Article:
A Positive Regulator of Nodule Organogenesis, NODULE INCEPTION, Acts as a Negative Regulator of Rhizobial Infection in Lotus japonicus.
IF: 8.005
Cited by: 62


Legume-rhizobium symbiosis occurs in specialized root organs called nodules. To establish the symbiosis, two major genetically controlled events, rhizobial infection and organogenesis, must occur. For a successful symbiosis, it is essential that the two phenomena proceed simultaneously in different root tissues. Although several symbiotic genes have been identified during genetic screenings of nonsymbiotic mutants, most of the mutants harbor defects in both infection and organogenesis pathways, leading to experimental difficulty in investigating the molecular genetic relationships between the pathways. In this study, we isolated a novel nonnodulation mutant, daphne, in Lotus japonicus that shows complete loss of nodulation but a dramatically increased numbers of infection threads. Characterization of the locus responsible for these phenotypes revealed a chromosomal translocation upstream of NODULE INCEPTION (NIN) in daphne. Genetic analysis using a known nin mutant revealed that daphne is a novel nin mutant allele. Although the daphne mutant showed reduced induction of NIN after rhizobial infection, the spatial expression pattern of NIN in epidermal cells was broader than that in the wild type. Overexpression of NIN strongly suppressed hyperinfection in daphne, and daphne phenotypes were partially rescued by cortical expression of NIN. These observations suggested that the daphne mutation enhanced the role of NIN in the infection pathway due to a specific loss of the role of NIN in nodule organogenesis. Based on these results, we provide evidence that the bifunctional transcription factor NIN negatively regulates infection but positively regulates nodule organogenesis during the course of the symbiosis.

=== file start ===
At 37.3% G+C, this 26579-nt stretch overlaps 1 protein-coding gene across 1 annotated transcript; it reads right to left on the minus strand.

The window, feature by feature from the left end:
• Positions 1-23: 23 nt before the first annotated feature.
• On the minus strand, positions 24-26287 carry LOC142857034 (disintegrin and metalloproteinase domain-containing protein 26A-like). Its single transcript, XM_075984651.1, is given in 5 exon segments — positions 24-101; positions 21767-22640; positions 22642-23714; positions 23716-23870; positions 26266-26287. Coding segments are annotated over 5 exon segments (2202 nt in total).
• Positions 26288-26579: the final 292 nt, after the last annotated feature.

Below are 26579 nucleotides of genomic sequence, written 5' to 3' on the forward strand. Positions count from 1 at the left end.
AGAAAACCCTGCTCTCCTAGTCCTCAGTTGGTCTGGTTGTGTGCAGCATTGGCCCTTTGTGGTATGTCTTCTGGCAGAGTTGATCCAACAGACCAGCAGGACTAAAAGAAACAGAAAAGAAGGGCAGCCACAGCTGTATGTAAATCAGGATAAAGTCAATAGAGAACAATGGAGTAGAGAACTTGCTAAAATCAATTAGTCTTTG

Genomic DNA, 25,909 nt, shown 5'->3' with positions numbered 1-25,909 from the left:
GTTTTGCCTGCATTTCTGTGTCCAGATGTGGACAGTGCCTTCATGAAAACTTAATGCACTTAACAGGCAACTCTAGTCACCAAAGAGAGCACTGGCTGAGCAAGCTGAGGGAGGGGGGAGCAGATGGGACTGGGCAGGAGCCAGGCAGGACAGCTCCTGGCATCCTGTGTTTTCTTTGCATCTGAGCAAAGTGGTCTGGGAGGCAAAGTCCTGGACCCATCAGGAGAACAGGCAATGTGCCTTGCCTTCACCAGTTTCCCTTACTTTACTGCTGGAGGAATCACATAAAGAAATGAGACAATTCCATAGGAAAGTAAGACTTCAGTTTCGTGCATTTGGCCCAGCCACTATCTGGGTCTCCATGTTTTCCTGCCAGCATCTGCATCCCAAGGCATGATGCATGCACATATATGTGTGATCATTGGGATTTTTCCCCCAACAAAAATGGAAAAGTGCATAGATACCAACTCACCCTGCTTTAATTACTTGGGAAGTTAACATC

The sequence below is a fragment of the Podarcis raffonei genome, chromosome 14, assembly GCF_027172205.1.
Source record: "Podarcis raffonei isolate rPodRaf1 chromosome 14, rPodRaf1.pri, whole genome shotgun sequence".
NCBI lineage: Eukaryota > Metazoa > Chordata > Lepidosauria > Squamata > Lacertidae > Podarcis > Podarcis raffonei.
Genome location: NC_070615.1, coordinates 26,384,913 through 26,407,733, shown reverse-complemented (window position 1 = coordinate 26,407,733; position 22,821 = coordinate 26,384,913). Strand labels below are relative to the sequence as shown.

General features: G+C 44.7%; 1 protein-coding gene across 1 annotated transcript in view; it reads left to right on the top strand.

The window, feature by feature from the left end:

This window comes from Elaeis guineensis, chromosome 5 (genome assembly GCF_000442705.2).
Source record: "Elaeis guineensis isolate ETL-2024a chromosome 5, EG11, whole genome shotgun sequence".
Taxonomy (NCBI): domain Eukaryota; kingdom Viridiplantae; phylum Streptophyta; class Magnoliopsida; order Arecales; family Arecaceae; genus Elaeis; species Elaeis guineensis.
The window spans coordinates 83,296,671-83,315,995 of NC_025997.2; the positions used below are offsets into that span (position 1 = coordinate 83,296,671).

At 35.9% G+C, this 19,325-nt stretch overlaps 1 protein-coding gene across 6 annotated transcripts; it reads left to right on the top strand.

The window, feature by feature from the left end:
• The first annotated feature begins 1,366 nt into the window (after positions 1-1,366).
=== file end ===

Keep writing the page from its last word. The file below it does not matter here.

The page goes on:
Spatial Gene Expression


Yoro, Emiko
Suzaki, Takuya
Toyokura, Koichi
Miyazawa, Hikota
Fukaki, Hidehiro
Kawaguchi, Masayoshi

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